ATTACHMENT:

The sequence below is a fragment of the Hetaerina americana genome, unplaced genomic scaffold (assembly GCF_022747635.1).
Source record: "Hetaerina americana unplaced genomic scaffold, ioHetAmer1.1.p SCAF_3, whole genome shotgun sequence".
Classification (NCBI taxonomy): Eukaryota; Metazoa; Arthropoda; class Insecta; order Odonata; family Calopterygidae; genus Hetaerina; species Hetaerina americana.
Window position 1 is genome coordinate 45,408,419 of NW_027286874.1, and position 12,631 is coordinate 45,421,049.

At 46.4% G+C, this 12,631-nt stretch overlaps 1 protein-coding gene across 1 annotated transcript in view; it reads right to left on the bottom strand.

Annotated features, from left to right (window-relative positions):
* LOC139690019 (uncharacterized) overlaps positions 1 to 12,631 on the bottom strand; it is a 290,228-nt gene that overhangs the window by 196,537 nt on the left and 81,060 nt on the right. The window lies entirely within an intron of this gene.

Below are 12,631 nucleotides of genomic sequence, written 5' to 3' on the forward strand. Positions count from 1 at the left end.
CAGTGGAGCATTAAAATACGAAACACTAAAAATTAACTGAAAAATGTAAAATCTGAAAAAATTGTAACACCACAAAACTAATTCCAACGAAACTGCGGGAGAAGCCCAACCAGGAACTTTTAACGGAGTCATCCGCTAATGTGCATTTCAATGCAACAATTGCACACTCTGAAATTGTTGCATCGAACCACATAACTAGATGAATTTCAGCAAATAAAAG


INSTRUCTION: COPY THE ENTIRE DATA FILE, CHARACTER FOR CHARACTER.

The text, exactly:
The sequence below is a fragment of the Hetaerina americana genome, unplaced genomic scaffold (assembly GCF_022747635.1).
Source record: "Hetaerina americana unplaced genomic scaffold, ioHetAmer1.1.p SCAF_3, whole genome shotgun sequence".
Classification (NCBI taxonomy): Eukaryota; Metazoa; Arthropoda; class Insecta; order Odonata; family Calopterygidae; genus Hetaerina; species Hetaerina americana.
Window position 1 is genome coordinate 45,408,419 of NW_027286874.1, and position 12,631 is coordinate 45,421,049.

At 46.4% G+C, this 12,631-nt stretch overlaps 1 protein-coding gene across 1 annotated transcript in view; it reads right to left on the bottom strand.

Annotated features, from left to right (window-relative positions):
* LOC139690019 (uncharacterized) overlaps positions 1 to 12,631 on the bottom strand; it is a 290,228-nt gene that overhangs the window by 196,537 nt on the left and 81,060 nt on the right. The window lies entirely within an intron of this gene.

Below are 12,631 nucleotides of genomic sequence, written 5' to 3' on the forward strand. Positions count from 1 at the left end.
CAGTGGAGCATTAAAATACGAAACACTAAAAATTAACTGAAAAATGTAAAATCTGAAAAAATTGTAACACCACAAAACTAATTCCAACGAAACTGCGGGAGAAGCCCAACCAGGAACTTTTAACGGAGTCATCCGCTAATGTGCATTTCAATGCAACAATTGCACACTCTGAAATTGTTGCATCGAACCACATAACTAGATGAATTTCAGCAAATAAAAG